Acrylamide-Reducing Yeast Receives GRAS Status


The non-GMO baker’s yeast strain from Renaissance BioScience may reduce the amount of acrylamide in certain finished products by up to 90% when substituted for conventional baker’s yeast.

Photo © Patterson

Photo © Patterson

With regulatory agencies including FDA, EFSA, and Health Canada raising concerns about the negative health effects of acrylamide, a compound found in starchy foods that may be linked to cancer, food manufacturers are increasingly looking for ways to minimize acrylamide content in their products. And thanks to a recently approved GRAS notice, U.S. manufacturers now have a new option.

Yeast technology firm Renaissance BioScience Corp. (Vancouver) reports its strain of non-GMO, acrylamide-reducing baker’s yeast (Saccharomyces cerevisiae) has obtained Generally Recognized as Safe (GRAS) status from FDA. Appropriate for use in baked goods, potato products, snack foods, and coffee, the acrylamide-reducing yeast may reduce the acrylamide content of finished products by up to 90% when substituted for conventional baker’s yeast, Renaissance says.

“GRAS status provides further validation to food manufacturers worldwide to apply our innovative [acrylamide-reducing] yeast to address the acrylamide problem that continues to be a concern in many foods and beverages,” said John Husnik, PhD, CEO of Renaissance BioScience.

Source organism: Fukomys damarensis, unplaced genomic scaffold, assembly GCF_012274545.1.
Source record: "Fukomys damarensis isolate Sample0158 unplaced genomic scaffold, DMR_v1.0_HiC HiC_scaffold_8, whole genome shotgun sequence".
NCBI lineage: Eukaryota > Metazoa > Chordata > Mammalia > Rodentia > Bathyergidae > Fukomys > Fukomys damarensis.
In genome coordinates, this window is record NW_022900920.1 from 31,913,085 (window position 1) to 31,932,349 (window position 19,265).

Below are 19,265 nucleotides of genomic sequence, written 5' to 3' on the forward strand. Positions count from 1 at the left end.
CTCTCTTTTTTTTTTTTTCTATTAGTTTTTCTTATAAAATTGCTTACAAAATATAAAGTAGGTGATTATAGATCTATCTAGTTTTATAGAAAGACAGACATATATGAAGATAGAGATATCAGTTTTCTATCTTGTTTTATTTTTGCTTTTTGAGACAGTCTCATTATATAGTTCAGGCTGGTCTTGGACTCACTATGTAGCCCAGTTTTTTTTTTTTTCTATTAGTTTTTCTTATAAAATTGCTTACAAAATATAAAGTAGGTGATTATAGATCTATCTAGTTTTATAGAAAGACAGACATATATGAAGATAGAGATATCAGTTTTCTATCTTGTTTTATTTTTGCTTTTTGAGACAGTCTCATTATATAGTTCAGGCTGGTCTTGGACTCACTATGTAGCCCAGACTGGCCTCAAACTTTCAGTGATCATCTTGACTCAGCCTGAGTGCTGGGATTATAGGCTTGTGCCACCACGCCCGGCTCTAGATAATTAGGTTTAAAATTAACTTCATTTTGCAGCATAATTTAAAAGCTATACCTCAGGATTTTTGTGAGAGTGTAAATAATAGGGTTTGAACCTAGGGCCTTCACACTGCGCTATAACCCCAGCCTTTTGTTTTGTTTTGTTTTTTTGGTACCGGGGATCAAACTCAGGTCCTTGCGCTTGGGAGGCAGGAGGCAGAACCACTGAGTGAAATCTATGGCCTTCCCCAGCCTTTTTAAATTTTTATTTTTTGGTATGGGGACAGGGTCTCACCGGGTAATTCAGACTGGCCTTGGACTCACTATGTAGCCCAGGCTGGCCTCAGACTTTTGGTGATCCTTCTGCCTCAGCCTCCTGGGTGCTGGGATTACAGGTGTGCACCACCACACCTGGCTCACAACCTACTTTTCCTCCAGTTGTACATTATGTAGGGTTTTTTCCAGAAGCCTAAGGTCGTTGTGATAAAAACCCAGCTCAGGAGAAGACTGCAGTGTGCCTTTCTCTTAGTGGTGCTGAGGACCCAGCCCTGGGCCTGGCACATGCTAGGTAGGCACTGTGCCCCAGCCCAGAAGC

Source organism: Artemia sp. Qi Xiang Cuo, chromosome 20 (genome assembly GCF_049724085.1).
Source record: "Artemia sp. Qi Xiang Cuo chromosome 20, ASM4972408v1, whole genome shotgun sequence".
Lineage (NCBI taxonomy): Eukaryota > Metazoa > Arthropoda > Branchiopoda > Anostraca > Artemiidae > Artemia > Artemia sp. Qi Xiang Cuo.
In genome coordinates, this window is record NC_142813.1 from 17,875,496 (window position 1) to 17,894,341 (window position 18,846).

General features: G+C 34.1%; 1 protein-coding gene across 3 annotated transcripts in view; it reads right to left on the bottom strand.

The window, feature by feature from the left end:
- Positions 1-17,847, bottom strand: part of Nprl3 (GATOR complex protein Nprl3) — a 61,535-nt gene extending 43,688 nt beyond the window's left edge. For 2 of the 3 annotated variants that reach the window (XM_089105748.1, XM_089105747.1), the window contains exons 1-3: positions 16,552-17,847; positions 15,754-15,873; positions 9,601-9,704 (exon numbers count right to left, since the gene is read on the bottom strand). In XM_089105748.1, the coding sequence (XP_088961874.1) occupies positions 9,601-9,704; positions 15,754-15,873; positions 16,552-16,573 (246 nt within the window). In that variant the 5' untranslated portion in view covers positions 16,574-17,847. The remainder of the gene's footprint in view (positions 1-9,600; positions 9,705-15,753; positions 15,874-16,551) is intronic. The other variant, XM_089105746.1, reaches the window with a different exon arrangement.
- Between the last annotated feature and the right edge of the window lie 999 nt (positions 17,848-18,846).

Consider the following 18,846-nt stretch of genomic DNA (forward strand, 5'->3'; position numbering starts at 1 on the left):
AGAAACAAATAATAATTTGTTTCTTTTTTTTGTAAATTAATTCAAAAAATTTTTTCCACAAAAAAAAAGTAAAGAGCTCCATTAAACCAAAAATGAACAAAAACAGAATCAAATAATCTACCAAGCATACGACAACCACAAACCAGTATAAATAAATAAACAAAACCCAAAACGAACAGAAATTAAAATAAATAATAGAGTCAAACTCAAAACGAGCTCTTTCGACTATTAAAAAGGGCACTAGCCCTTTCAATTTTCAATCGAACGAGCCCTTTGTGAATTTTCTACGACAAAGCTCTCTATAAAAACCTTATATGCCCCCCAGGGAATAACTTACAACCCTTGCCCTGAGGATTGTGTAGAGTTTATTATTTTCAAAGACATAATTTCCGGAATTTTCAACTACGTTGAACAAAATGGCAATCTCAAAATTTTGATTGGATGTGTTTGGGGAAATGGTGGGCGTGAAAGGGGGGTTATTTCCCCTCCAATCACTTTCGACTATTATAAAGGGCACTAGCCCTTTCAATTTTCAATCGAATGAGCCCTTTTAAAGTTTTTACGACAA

Results of an in-house, laboratory-scale analysis released last year found that processing fried potato products with the acrylamide-reducing yeast led to an average 70% reduction of acrylamide, with Renaissance claiming 95% reduction is possible with refinement. The acrylamide-reducing yeast is an appropriate replacement for conventional baker’s yeast with little or no changes to the baking process, Renaissance explains, and it may even offer benefits in foods that do not typically contain yeast.

“In foods that already contain yeast, we believe our [acrylamide-reducing] yeast can quickly and seamlessly replace the use of conventional baker’s yeast, with minimal or no change to the food production process, thereby reducing the amount of acrylamide in the final consumer product by up to 90%,” Husnik said. “For foods that do not traditionally contain yeast, it is also possible to significantly reduce acrylamide levels using our [acrylamide-reducing] yeast by making reasonable process alterations, as our laboratory results have shown.”

Renaissance plans to begin large-scale production of its acrylamide-reducing yeast for food manufacturers. It is currently in discussions with potential production partners.

“Recognizing that food safety regulators have requested lowering acrylamide levels to as low as reasonable achievable, Renaissance Ingredients Inc. is pleased to have completed another step in the process to make our [acrylamide-reducing] yeast commercially available as a safe and effective new tool for food manufacturers to lower acrylamide levels,” said Matthew Dahabieh, PhD, president of Renaissance Ingredients, the subsidiary of Renaissance BioScience responsible for commercializing the yeast to the global food and beverage industry.


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Michael Crane
Associate Editor
Nutritional Outlook Magazine

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